July 28, 2014

Turkish journalist: ‘We are crucifying the patriarch’

By Mehmet Ali Birand in Hurriyet (Monday, December 21, 2009):

It might be true, we are crucifying the patriarch

I don’t agree with Foreign Minister Davutoğlu. The patriarch is right. The state, with its ignorance of a Turkish institution for 38 years, has not been able to keep its word and has crucified the patriarch.

No offense, but the culture and custom of crucifying exists in our state. It did not only apply it to the Patriarchate but also to its citizens and institutions, and it continues to do so.

For those who don’t know, Greek Orthodox Patriarch Bartholomew is a leader who is followed by millions of Orthodox people from all over the world and one who holds the international status of a patriarch in the heart of a Muslim country. And we, who are supposed to be proud of this, underestimate it by calling him a patriarch based in Istanbul’s Fener neighborhood.

As if we are asked or allowed to make a decision. Even if we don’t accept his ecumenical presence, Bartholomew is one of the most important religious functionaries living in Istanbul. His international influence is enormous and he can immediately reach any person he wishes to reach. He is a leader for who millions of people get in line to kiss his hand.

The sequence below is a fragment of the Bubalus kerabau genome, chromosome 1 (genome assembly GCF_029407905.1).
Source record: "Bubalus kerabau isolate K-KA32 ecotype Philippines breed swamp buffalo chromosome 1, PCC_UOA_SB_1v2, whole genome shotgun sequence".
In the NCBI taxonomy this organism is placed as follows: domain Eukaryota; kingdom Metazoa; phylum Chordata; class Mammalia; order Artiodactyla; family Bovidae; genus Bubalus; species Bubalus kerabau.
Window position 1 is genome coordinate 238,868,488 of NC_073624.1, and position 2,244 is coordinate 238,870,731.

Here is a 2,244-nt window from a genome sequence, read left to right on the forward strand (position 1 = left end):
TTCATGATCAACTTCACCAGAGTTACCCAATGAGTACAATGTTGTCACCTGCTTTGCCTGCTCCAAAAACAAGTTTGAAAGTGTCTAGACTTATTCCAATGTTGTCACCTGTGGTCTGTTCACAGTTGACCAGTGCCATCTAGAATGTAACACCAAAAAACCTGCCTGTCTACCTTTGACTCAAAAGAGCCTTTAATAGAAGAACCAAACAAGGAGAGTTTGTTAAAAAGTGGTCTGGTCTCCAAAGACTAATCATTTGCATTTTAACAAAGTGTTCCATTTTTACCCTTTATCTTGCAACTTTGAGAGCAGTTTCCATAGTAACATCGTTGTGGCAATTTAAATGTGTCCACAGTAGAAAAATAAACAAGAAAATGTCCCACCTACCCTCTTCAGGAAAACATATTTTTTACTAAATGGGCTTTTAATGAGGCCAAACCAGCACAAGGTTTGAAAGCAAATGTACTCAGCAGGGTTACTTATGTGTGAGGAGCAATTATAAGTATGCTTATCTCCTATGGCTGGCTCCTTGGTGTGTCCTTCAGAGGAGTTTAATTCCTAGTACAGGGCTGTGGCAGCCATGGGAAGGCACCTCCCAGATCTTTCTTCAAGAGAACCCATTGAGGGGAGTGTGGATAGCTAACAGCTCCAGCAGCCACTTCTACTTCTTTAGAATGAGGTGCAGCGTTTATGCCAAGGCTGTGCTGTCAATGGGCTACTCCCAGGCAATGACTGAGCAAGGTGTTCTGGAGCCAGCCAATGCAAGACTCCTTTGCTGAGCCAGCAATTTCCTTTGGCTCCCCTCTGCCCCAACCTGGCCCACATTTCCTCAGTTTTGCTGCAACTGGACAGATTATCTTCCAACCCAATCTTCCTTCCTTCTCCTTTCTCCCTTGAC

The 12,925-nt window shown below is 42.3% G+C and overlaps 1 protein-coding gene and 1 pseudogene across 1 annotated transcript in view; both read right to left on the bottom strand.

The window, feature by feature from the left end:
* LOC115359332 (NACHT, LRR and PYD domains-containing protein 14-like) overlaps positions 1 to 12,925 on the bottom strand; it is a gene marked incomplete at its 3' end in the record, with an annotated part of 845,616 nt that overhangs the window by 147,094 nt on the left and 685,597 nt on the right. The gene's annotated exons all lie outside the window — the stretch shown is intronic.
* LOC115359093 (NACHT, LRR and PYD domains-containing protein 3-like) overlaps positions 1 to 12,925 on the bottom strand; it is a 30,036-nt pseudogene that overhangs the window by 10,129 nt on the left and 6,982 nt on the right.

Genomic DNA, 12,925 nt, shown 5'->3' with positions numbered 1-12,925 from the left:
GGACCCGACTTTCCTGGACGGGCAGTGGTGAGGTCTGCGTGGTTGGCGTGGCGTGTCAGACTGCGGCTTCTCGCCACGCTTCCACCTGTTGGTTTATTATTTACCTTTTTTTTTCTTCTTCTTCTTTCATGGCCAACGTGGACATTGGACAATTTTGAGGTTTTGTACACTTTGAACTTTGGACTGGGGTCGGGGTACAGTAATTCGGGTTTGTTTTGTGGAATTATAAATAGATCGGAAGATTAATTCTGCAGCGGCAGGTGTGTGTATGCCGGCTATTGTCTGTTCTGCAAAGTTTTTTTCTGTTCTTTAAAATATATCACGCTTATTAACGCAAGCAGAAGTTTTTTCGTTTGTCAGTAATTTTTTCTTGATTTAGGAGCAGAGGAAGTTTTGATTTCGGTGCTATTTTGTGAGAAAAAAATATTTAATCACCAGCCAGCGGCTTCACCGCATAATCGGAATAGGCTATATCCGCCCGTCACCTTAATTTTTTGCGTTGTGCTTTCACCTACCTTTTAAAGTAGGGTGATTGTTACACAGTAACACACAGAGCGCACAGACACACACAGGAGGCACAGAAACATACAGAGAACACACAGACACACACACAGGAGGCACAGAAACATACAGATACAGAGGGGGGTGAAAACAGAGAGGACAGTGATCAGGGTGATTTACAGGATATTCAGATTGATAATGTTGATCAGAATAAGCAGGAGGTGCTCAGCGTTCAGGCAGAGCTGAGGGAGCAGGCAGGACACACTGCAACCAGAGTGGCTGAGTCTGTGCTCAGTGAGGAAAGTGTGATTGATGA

This country has lived with conspiracy theories for many years. The Patriarchate has been viewed as an institution that sneaks plans about dividing Turkey so Greece can invade the country anew. (!) When his ecumenical presence is accepted, people thought the Christians would create a Vatican in Turkey. This absurd theory was supported by the state, military and some nationalists.

AKP’s promises…

The AKP was the first to object. After Tayyip Erdoğan came to power, relations with the patriarch went back to normal. He often met with the patriarch and promised to work – and actually did work – on a solution for the Halki seminary, which persists since 1971.

Bartholomew’s problem with Turkey, and maybe the sole problem, is not being able to open up the Halki seminary. Because this seminary cannot be reopened, no religious functionary could be placed in Istanbul for 38 years now. The patriarch wastes away with each passing day. Turkey is forced to import external religious functionaries for the 15 to 20 churches in the country. The danger arises of leaving the Patriarchate in the hands of externally educated Orthodox religious functionaries.